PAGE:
“We need to get back - now!” I yell to my brother. We try to row back, but it is hard to get the boat to head in the right direction with all of the rocking. I look around and see shaking trees and mangroves, stormy, dark clouds, and rickety houses. People in my tribe are running around, collecting goods and heading to the mainland. We finally begin to get closer to the dock when an extremely strong wind hits us and knocks my brother off of the boat. 

     “Hernando!” I scream, hoping that somebody can help me. Almost everyone is preoccupied with ensuring their own safety. I see my father untying a boat from the dock to come and help us, even though the waters are dangerous. If anyone can help us, it’s him. He has been roaming these waters forever. I hold out a paddle for my brother to grasp, but the waves are taking him away from me. While doing this, I attempt to control the boat so that the same thing doesn’t happen to me. What seems like a thousand memories of my brother surge into my mind. I cannot lose him. I continue to paddle over to where he is, but the boat is unsteady and my efforts are fruitless. Salty tears run down my already soaked cheeks and I begin to recite a prayer of hope that my mother taught me as a child. 

     “Love and hope prevails. Through all else it remains. To you, I pray for the future, for the safety of those I love, for the efficacy of my endeavors in your name…” I am interrupted by my father, who is shouting something that I cannot understand over the deafening sound of the wind. Whatever he is saying doesn’t matter though because he is nearing with his boat and an outstretched paddle. He will save my brother. Within seconds, he throws the rope to my almost drowned brother and rescues him. He quickly pulls him into his boat and throws the rope to me so that we do not get separated. I catch it, hold on, and hold the boat so that it doesn’t topple over. I yell to my brother while wiping tears off of my face.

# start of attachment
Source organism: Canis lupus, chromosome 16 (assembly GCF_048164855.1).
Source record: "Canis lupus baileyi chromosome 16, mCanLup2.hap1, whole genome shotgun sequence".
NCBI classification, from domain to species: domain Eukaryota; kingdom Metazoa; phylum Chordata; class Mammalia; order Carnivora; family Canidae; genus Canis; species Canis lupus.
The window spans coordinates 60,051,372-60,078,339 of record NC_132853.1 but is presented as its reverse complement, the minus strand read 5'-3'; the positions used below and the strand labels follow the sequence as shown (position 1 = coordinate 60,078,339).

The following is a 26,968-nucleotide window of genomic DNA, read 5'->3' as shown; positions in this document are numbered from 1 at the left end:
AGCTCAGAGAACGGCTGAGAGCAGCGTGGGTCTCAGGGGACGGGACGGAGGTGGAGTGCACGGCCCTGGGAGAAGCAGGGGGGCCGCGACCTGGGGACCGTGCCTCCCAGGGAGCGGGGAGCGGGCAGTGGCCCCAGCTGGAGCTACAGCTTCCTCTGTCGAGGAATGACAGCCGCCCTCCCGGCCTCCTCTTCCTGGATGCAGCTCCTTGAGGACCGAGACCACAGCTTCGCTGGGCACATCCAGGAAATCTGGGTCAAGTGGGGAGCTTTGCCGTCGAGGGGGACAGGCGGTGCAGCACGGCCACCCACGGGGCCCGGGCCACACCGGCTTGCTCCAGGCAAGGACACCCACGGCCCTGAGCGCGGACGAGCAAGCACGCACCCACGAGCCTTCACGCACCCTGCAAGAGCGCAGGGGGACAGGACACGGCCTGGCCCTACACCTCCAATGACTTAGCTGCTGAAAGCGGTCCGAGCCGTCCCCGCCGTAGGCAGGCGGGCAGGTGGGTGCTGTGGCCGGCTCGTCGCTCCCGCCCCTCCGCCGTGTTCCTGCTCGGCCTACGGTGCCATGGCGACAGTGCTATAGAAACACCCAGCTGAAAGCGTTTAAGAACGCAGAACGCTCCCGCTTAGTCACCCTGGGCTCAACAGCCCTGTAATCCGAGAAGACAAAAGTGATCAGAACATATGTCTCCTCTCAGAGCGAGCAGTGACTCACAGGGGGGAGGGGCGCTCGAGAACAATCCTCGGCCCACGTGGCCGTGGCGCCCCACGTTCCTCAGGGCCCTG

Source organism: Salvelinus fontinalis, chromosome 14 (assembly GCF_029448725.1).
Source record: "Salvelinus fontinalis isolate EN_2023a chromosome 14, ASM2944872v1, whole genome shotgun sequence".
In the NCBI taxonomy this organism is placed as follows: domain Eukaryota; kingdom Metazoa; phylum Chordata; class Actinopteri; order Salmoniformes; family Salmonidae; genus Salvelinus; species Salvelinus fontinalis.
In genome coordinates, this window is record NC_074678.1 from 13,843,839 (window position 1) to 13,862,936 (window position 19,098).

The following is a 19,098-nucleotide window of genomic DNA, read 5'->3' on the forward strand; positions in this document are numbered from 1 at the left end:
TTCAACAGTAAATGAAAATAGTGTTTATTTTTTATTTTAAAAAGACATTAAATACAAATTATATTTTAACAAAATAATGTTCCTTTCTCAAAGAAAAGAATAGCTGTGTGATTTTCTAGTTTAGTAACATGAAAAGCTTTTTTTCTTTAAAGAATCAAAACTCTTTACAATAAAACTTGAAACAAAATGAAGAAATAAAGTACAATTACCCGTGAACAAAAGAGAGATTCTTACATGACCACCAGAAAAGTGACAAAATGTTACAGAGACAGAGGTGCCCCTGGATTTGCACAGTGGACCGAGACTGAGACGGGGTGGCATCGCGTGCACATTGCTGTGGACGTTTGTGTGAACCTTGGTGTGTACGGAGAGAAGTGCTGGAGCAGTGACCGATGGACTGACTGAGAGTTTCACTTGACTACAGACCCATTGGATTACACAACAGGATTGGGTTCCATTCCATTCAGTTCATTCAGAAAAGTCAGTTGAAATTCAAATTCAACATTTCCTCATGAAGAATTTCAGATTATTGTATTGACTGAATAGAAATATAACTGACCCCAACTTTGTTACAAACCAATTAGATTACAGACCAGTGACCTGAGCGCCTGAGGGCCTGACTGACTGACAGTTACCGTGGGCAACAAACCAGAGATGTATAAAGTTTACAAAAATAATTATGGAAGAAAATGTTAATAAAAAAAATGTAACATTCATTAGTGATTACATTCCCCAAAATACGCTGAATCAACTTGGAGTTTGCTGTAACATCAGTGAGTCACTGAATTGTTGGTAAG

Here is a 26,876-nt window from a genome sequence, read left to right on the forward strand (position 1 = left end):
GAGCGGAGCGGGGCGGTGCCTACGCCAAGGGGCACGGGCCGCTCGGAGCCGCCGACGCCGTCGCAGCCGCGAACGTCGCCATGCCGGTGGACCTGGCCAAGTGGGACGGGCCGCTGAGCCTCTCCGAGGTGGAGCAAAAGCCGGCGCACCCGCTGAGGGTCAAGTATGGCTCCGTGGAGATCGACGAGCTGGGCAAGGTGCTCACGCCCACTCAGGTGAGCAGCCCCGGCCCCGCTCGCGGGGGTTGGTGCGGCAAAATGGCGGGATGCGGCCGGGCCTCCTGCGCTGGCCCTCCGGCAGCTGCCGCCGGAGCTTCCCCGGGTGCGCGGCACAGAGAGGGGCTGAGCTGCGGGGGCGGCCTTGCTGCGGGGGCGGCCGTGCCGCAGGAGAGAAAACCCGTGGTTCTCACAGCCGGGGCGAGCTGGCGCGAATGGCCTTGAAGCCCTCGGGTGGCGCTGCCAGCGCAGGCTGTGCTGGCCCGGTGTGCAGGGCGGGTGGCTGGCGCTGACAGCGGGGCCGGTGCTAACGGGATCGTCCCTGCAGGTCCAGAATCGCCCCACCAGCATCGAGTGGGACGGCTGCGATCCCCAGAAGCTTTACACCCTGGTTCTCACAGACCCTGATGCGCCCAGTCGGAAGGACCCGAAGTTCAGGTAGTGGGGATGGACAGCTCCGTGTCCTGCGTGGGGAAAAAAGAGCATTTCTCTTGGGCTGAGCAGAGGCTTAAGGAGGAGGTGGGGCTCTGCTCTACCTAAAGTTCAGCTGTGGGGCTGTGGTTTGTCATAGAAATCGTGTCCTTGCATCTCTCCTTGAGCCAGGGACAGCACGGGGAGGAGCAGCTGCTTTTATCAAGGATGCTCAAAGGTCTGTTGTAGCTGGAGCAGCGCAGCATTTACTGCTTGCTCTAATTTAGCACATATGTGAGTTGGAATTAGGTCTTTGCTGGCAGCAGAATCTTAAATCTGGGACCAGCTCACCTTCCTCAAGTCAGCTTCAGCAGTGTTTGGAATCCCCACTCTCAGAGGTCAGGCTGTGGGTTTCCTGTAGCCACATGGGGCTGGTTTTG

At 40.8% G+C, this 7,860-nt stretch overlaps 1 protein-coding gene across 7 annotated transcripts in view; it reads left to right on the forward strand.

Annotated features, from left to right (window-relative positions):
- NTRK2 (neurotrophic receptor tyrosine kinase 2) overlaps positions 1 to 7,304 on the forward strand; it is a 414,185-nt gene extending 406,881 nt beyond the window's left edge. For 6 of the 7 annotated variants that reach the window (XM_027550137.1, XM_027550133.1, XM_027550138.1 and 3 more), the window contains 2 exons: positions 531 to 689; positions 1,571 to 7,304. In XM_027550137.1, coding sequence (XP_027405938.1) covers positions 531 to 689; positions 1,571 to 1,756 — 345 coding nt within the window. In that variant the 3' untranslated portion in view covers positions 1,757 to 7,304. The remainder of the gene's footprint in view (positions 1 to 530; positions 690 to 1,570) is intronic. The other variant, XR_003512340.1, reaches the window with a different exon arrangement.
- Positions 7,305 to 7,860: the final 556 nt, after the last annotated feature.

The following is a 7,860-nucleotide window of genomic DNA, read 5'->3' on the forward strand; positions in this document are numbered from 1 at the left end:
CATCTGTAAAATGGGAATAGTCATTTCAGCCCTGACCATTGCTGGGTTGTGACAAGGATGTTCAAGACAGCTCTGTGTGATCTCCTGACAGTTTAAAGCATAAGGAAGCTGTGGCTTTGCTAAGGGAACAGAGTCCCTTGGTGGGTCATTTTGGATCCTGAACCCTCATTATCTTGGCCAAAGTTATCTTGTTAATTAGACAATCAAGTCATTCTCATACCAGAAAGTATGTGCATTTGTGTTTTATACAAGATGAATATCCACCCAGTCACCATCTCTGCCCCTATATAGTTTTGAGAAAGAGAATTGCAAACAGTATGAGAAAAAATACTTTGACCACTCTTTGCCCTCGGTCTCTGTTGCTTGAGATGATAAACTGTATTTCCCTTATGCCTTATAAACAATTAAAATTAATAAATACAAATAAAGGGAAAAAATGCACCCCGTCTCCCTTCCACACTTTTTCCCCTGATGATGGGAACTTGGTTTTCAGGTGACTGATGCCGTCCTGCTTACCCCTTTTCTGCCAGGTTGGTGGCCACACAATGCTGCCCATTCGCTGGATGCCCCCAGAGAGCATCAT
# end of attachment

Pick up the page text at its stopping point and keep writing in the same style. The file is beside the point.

When we reach the dock and get out of the boats, my mother comes out, hugs us while crying, gives us cloths to put over our heads to protect us from the hail, and directs us to head to the mainland. My father quickly ties the boats to the dock and joins us. We briskly walk on the dock along with many others. I turn my head back and see board houses crumbling down; I think of Ms. Yamka and her six children and wonder where they are and if they are safe.

In the End


     As we reach the mainland, I hear people screaming, crying, and talking over each other. We all are bundled under a shelter made of rock. Many of us look out onto our neighborhood that has become a wreck. Wooden panels and slats that once stood as the walls of families’ houses are piled messily on top of each other. Hard-earned belongings are being thrown into the water and toss in the waves. Individuals that have any kind of medical experience help out those who have been injured.

     I thought this could be bad, but not this detrimental. Everything I knew - gone. And for what? Another statistic in an argument for action against climate change. From where I am, I can’t do much, but somewhere in this big world there must be someone who can do something. Maybe they remain inactive because climate change isn’t affecting them directly. However, it is affecting me. We never had something this bad on my island and it seems like it will only get worse.

     All I know is that one day, this horror that came into my life and island will spread across the world and reach every living soul. Perhaps then they will realize that this was serious - is serious - and all that’s left are droughts and fires or waves and spells.

Nia Beane is a rising senior at Episcopal High School, VA.